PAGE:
SARATOGA SPRINGS — With 80% of its employees vaccinated against COVID and more of the surrounding community vaccinated every day, Saratoga Hospital is seeing a marked decrease in COVID infections among staff.
New infections were confirmed in 50 of the hospital’s 3,070 employees in December and 43 in January, but just six in February and seven so far in March.
Stragglers continue to be vaccinated now, but the bulk of the hospital staffers who got the shots received them from late December to late January, coinciding neatly with the drop-off in reported new infections.
The degree of improvement is such that the hospital is relaxing some of the restrictions on its staff who are vaccinated — they can sit close together in the cafeteria without plexiglass barriers and can enter the hospital without a temperature check.
The hospital is also trying to envision what the end stages of the pandemic will look like.
“We’ve had these conversations here, and frankly the whole world is having these conversations,” CEO Angelo Calbone said Thursday. “This really came down to, how do we begin to offer some freedoms to our staff to recognize that they’ve been vaccinated?”
They were ready for a break, he said.
The late 2020/early 2021 surge was worse than the first in volume if not severity of illness, Calbone said, “really putting a tremendous strain on our staff.”
Aside from the fact that it intentionally brings COVID-infected people on-site to help them get better again, Saratoga Hospital is like a microcosm of the business world and society in general, pitching vaccination to people who might be reluctant to receive it, and pondering how to move forward with the employees who decline.
Dr. Michael Holland, director of employee health and occupational medicine at Saratoga Hospital, said in-house surveys conducted before the vaccine was available found that only 67% of employees wanted it.
“I think a lot of people were afraid of the new vaccine because it is a new vaccine technology,” he said of the Pfizer and Moderna COVID vaccines, which were the first to be authorized for use in the United States.
The number grew to 80% as the initial holdouts saw the vaccination effort proceeding with minimal negative impacts on recipients.
Holland sees 80% has a win but wishes the number were higher. The hospital mounts education efforts to boost the numbers, and he’ll talk individually with anyone who asks.
“Everyone in the hospital organization has my cellphone number and my email.”
Calbone said some people refuse the COVID vaccine because of medical reasons and others because of a general aversion to all vaccines. It’s a third group, the mildly skeptical holdouts, who are most likely to change their mind.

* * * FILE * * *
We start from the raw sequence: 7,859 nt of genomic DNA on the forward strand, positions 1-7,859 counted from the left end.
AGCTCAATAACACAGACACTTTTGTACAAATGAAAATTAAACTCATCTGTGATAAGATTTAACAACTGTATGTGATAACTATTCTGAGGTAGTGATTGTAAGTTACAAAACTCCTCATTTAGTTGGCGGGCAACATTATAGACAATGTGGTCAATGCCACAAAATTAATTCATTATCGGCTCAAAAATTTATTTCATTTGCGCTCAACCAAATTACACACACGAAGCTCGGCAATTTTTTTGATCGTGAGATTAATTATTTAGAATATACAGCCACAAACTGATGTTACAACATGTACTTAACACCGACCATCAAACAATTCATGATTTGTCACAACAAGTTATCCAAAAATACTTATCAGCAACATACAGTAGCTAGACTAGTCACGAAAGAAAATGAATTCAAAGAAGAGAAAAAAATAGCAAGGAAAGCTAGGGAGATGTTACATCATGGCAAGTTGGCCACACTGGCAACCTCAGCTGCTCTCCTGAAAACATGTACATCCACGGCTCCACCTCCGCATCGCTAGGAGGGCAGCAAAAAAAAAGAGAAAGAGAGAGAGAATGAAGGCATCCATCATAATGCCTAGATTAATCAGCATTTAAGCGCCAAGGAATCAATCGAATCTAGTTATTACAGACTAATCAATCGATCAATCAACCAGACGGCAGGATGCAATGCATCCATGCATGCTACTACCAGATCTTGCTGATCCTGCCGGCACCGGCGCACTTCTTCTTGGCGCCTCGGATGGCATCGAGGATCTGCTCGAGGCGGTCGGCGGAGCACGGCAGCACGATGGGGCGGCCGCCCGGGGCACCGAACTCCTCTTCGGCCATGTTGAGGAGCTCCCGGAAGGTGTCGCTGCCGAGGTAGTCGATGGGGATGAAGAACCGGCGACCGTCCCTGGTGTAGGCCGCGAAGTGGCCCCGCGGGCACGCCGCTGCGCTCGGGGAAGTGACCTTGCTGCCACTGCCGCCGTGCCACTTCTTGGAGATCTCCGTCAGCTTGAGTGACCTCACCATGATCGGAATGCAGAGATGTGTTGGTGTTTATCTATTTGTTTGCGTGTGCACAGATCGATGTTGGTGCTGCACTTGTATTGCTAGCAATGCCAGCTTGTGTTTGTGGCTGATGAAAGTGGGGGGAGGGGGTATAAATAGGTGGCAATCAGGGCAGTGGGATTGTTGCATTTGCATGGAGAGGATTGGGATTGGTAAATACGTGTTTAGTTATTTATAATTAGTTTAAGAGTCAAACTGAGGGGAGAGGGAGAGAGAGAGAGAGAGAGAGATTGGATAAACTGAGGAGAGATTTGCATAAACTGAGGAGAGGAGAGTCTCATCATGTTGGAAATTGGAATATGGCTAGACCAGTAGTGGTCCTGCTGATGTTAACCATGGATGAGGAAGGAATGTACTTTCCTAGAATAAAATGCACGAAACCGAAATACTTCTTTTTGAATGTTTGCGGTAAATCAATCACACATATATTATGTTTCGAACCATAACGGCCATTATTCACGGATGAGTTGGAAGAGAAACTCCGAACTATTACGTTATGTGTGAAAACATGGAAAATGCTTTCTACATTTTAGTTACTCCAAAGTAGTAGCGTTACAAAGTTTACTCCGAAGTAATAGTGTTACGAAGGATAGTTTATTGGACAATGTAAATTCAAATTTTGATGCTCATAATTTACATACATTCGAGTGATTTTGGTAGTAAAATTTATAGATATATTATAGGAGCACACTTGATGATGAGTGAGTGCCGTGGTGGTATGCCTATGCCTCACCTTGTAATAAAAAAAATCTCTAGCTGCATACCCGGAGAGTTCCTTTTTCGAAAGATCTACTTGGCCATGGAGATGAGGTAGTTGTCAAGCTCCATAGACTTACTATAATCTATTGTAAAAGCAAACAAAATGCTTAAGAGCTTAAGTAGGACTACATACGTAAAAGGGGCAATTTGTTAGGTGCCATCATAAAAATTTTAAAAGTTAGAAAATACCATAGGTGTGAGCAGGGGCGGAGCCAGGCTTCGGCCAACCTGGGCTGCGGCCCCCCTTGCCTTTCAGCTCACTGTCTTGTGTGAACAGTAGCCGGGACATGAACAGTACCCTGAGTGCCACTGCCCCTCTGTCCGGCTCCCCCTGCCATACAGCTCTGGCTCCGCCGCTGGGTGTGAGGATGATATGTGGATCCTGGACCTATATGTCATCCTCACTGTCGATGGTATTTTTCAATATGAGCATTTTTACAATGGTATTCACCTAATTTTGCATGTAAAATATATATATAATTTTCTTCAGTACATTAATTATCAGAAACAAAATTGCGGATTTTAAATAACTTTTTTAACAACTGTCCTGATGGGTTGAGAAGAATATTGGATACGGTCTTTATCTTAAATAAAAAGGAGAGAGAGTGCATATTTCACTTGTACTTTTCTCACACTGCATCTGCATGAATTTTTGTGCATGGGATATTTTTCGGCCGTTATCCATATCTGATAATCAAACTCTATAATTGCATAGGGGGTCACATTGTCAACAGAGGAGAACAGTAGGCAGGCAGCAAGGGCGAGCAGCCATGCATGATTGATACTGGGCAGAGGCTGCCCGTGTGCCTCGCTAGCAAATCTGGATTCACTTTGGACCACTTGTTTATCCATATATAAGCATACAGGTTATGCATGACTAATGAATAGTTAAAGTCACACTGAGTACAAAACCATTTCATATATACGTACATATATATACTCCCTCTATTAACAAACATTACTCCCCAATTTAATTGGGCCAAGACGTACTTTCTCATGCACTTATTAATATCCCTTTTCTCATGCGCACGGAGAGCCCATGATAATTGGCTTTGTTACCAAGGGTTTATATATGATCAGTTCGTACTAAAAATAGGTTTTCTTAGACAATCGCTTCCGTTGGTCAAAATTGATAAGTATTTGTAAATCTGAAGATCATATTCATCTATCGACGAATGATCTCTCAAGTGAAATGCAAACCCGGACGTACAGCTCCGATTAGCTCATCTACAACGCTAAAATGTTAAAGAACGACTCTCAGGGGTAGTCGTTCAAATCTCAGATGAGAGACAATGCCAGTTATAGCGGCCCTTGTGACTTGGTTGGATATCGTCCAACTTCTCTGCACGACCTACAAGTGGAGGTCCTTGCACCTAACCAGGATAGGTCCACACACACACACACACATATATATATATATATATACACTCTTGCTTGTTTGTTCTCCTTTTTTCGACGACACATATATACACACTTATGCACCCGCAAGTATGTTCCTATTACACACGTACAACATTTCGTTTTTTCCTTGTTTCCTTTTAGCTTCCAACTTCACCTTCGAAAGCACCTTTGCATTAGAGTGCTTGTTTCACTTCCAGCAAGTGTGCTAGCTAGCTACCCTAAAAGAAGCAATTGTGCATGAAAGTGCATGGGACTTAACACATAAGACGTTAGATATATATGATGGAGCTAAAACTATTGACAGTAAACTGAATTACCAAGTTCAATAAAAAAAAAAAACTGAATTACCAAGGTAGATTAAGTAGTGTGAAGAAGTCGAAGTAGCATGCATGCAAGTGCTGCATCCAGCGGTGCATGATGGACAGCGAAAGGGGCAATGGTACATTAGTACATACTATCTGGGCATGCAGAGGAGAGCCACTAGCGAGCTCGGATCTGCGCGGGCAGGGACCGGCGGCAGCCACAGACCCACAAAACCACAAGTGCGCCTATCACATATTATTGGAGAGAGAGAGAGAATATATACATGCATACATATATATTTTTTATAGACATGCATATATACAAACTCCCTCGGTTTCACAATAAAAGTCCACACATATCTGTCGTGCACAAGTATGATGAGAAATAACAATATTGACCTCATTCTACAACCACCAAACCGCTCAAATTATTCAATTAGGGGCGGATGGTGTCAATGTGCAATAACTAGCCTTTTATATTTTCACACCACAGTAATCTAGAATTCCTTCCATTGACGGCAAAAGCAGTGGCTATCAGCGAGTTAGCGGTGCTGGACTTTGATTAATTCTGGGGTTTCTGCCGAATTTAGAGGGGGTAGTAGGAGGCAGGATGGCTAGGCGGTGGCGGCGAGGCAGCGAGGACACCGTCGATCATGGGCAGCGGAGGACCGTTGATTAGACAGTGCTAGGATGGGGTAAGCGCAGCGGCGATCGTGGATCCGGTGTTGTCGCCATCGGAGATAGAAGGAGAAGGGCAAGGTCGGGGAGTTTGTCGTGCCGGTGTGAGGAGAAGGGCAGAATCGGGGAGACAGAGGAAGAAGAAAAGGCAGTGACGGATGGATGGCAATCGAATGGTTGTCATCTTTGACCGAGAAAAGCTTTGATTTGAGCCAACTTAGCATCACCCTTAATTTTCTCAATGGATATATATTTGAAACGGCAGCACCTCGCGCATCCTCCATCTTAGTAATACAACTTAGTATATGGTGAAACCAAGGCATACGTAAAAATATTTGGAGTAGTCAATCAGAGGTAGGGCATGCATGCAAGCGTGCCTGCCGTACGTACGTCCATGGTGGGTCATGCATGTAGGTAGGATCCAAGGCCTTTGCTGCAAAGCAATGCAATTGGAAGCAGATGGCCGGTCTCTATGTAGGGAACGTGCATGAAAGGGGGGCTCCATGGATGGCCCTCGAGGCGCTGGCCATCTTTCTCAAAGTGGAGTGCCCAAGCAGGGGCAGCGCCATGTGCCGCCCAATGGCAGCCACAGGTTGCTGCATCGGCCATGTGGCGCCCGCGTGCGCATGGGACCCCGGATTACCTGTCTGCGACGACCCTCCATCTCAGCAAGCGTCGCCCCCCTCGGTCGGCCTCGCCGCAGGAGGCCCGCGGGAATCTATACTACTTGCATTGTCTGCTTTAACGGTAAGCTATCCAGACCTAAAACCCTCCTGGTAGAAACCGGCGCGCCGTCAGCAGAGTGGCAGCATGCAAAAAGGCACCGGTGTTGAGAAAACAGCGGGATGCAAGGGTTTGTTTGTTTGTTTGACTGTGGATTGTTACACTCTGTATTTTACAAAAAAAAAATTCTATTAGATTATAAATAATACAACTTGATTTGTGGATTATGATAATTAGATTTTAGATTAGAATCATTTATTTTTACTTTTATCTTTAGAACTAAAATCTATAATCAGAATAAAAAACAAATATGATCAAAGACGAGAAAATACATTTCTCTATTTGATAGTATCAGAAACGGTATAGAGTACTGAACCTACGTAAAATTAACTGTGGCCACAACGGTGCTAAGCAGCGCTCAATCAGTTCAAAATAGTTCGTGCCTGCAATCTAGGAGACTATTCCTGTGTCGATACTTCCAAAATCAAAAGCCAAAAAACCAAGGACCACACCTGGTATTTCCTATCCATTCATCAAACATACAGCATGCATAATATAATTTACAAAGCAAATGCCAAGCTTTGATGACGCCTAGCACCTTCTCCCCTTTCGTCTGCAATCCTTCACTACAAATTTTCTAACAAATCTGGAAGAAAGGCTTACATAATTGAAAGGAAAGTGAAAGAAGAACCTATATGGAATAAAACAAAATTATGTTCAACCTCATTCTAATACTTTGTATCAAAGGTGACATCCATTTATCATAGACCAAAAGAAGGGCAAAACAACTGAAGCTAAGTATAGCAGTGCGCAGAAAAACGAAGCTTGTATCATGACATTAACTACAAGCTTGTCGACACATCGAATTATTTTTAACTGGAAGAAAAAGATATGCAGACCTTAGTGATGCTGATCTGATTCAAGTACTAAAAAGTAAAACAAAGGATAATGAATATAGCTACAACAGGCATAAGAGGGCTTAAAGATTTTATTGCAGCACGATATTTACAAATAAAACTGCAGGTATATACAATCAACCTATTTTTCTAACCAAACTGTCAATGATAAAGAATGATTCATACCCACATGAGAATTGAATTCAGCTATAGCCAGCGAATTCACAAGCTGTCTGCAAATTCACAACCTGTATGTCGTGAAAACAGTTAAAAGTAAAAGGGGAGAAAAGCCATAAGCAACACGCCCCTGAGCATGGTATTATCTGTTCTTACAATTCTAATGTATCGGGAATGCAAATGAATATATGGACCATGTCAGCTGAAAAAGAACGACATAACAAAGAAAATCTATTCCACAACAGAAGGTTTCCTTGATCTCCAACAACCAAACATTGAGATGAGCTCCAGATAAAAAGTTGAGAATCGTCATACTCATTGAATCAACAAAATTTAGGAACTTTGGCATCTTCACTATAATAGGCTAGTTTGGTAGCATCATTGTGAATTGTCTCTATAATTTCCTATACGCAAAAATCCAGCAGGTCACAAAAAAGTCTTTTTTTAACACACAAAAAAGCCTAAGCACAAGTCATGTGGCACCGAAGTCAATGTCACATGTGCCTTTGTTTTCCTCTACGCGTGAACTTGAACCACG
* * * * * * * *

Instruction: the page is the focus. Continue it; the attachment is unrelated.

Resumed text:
“We do see positive movement as workforces get more and more vaccinated,” Calbone said, and people see their coworkers doing fine after the shot.
“Will we get to 100%? I don’t think so.”
Holland noted that the hospital’s steps to ease restrictions for vaccinated employees is limited and specific in scope: Masking, distancing and other precautions still are mandatory in most situations.
The three COVID vaccines in use in the United States are authorized for emergency use by federal regulators but not approved for general use, and as such, people cannot be mandated to receive them, Holland said. However, employers are allowed to make vaccination a condition of employment, he said, which is not exactly the same thing.
And the FDA is moving toward approving the vaccines, Holland said, which would remove the barrier to a mandate.
Saratoga Hospital has not decided whether it will require the last 20% of employees to be vaccinated, Calbone said, and will likely rely heavily on guidance from state and federal health regulators and the hospital industry to make a decision.
The effort toward voluntary vaccination continues at Saratoga Hospital — a group of employees was vaccinated as recently as Thursday.
Holland still recalls the first employee vaccination clinic on Dec. 22.
“You should have seen it — it was celebratory,” he said.
Public-facing and high-risk employees had first priority, then those such as billing personnel who wouldn’t have direct contact with infected patients but would have direct contact with workers who did.
“Vaccination really is the off-ramp to get out of this nightmare,” Holland said.
WHAT’S IN A NUMBER?
With 80% of employees vaccinated, Saratoga Hospital is somewhat ahead of the statewide average, which a state dashboard indicated was 74% as of Friday morning, and somewhat behind the Capital Region, which was 87%.
Early on in the vaccination campaign, Gov. Andrew Cuomo made a hard push to get hospital employees vaccinated, publicly calling out hospitals that were lagging and praising those that were excelling in this effort.
In various briefings, he named most of the hospitals in and around the Capital Region as being in one group or the other. So on Jan. 27, The Daily Gazette submitted a Freedom of Information Law request to the Department of Health for the percentages of employees vaccinated at all area hospitals. The DOH on March 1 said it would need roughly another two months and two days to gather the data.
It still has not provided the information.
But if the county-level data provided in the state’s online dashboard is correct, it’s easy enough to figure out some hospitals’ employee vaccination rates, because they’re the only hospital in that county:
- 80% in Columbia County, Columbia Memorial Hospital
- 83% in Fulton County, Nathan Littauer Hospital
- 70% in Montgomery County, St. Mary’s Health Care
- 99% in Rensselaer County, Samaritan Hospital
- 64% in Schoharie County, Cobleskill Regional Hospital
- 75% in Warren County, Glens Falls Hospital
Albany County stands at 90% employee vaccination and Schenectady County at 81%, but each county has multiple hospitals.
The percentages are self-reported daily by the hospitals.